Pride and Prejudice and Zombies
The small, deadpan moments in "Pride and Prejudice and Zombies" have more of an impact than the massive, noisy set pieces.
I am tempted to describe the plot of "Outlander" as preposterous, but a movie about an alien spaceship crashing into a Viking fjord during the Iron Age is likely to be preposterous. Two alien life forms survive the crash: Kainan, and a monster known as "The Moorwen." Kainan, played by Jim Caviezel, looks exactly like a human being. The Moorwen looks like a giant, speedy, armored hippo-beetle with a toothy front end designed in the same forges of hell that produced the alien in "Alien."
Kainan was returning from the Moorwen's home planet, which his race had terraformed, not quite wiping out all the Moorwens. The creatures counterattacked, wiping out most of Kainan's fellow settlers; what he doesn't realize is that one Moorwen was on board ship when he blasted off. Kainan uses a handy device to pump the local Earth language (Viking, spoken in English) into his mind through his eyeball, and soon encounters the nearest Viking village.
Having seen more than a few movies, we intuit that this village will contain a venerable king (Rothgar, played by John Hurt), his bodacious daughter (Freya, played by Sophia Myles), a jealous young warrior (Wulfric, played by Jack Huston) and a menacing dissident (Gunnar, played by Ron Perlman). There are also numerous villagers who stand around in the background looking intensely interested.
The village is suspicious of this strange "outlander." Then Vikings start to disappear in the forest, and Kainan realizes he has brought along a passenger. After he saves Rothgar from the Moorwen, he wins royal favor and organizes the village in a plan to lure the beast into a deep pit with stakes at the bottom and burn it alive.
I began my study of science fiction at the age of 9, with Tom Corbett, Space Cadet. I grew to love the authors who incorporated as much science as possible: Clarke, Asimov, Heinlein. They would have had questions about Kainan. For example, is he as human as he appears? It seems unlikely from a Darwinian point of view that two human species should evolve independently and contemporaneously on separate worlds. Even more so that they would share common sexual feelings and be able to mate, though that is precisely what Kainan and Freya propose.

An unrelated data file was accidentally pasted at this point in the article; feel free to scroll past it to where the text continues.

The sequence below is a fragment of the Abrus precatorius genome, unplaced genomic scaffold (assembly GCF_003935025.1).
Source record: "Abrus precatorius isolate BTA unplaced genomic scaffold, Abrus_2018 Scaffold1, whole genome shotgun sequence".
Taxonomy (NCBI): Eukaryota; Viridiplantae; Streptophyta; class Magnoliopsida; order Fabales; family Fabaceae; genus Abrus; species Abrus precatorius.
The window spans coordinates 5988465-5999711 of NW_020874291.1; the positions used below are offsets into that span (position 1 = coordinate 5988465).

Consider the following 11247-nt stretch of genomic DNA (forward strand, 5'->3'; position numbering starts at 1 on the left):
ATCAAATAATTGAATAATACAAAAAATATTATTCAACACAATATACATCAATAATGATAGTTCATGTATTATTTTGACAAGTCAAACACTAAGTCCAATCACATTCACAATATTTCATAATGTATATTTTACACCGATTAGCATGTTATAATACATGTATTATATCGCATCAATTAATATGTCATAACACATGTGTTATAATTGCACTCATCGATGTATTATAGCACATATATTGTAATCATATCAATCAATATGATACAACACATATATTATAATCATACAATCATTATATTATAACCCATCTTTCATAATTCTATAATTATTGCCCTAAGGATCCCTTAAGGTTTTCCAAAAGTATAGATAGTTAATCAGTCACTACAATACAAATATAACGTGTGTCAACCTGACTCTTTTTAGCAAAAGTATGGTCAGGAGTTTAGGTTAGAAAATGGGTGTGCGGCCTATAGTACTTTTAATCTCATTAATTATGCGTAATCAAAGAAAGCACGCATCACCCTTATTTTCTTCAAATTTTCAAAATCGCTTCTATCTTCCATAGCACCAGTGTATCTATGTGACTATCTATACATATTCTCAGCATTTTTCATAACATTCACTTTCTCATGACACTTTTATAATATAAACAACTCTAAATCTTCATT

But yes, their love flowers, against a backdrop of Arthurian romance. The Moorwen is the dragon, of course. And much depends on a sword mighty enough to pierce its armor. To forge this Excalibur, Kainan dives into the fjord and retrieves scrap steel from the wreckage of his ship, thus bringing the Iron Age to a quick close -- in this village, anyway. The climax involves the usual violent and incoherent special-effects scenes, after which Rothgar gives Kainan the hand of his daughter, and Kainan and Freya presumably retire to discover if separate evolutionary paths have outfitted them with compatible fixtures.
"Outlander" is interesting as a collision of genres: the monster movie meets the Viking saga. You have to give it credit for carrying that premise to its ultimate (if not logical) conclusion. It occurs to me, however, that the Moorwen had legitimate reason to be grieved. First Kainan's race appropriated the Moorwen planet for its own purposes, then it massacred the Moorwens, now it was picking off a survivor. Do you think genocide or colonialism are concepts to be found in "Outlander"? Not a chance. That's because Kainan is so human, and the Moorwens are, well, just not our sort.
This message came to me from a reader named Peter Svensland. He and a fr...
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